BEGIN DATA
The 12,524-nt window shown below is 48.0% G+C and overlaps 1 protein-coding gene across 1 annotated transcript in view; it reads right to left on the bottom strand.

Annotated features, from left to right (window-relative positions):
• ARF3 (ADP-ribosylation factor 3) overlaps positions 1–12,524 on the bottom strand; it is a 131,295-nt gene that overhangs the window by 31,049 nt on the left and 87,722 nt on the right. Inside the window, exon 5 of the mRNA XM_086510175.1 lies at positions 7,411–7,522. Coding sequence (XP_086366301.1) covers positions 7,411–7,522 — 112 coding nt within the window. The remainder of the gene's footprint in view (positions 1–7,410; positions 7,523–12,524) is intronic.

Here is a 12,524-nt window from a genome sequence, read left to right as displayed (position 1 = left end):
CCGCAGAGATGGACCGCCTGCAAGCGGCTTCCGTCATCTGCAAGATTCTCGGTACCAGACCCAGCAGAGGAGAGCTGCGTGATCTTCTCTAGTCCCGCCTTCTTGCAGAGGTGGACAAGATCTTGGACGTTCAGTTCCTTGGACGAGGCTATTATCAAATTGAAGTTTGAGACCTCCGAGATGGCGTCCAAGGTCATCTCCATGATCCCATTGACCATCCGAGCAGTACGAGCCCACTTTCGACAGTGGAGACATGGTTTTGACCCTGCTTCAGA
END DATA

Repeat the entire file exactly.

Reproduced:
The 12,524-nt window shown below is 48.0% G+C and overlaps 1 protein-coding gene across 1 annotated transcript in view; it reads right to left on the bottom strand.

Annotated features, from left to right (window-relative positions):
• ARF3 (ADP-ribosylation factor 3) overlaps positions 1–12,524 on the bottom strand; it is a 131,295-nt gene that overhangs the window by 31,049 nt on the left and 87,722 nt on the right. Inside the window, exon 5 of the mRNA XM_086510175.1 lies at positions 7,411–7,522. Coding sequence (XP_086366301.1) covers positions 7,411–7,522 — 112 coding nt within the window. The remainder of the gene's footprint in view (positions 1–7,410; positions 7,523–12,524) is intronic.

Here is a 12,524-nt window from a genome sequence, read left to right as displayed (position 1 = left end):
CCGCAGAGATGGACCGCCTGCAAGCGGCTTCCGTCATCTGCAAGATTCTCGGTACCAGACCCAGCAGAGGAGAGCTGCGTGATCTTCTCTAGTCCCGCCTTCTTGCAGAGGTGGACAAGATCTTGGACGTTCAGTTCCTTGGACGAGGCTATTATCAAATTGAAGTTTGAGACCTCCGAGATGGCGTCCAAGGTCATCTCCATGATCCCATTGACCATCCGAGCAGTACGAGCCCACTTTCGACAGTGGAGACATGGTTTTGACCCTGCTTCAGA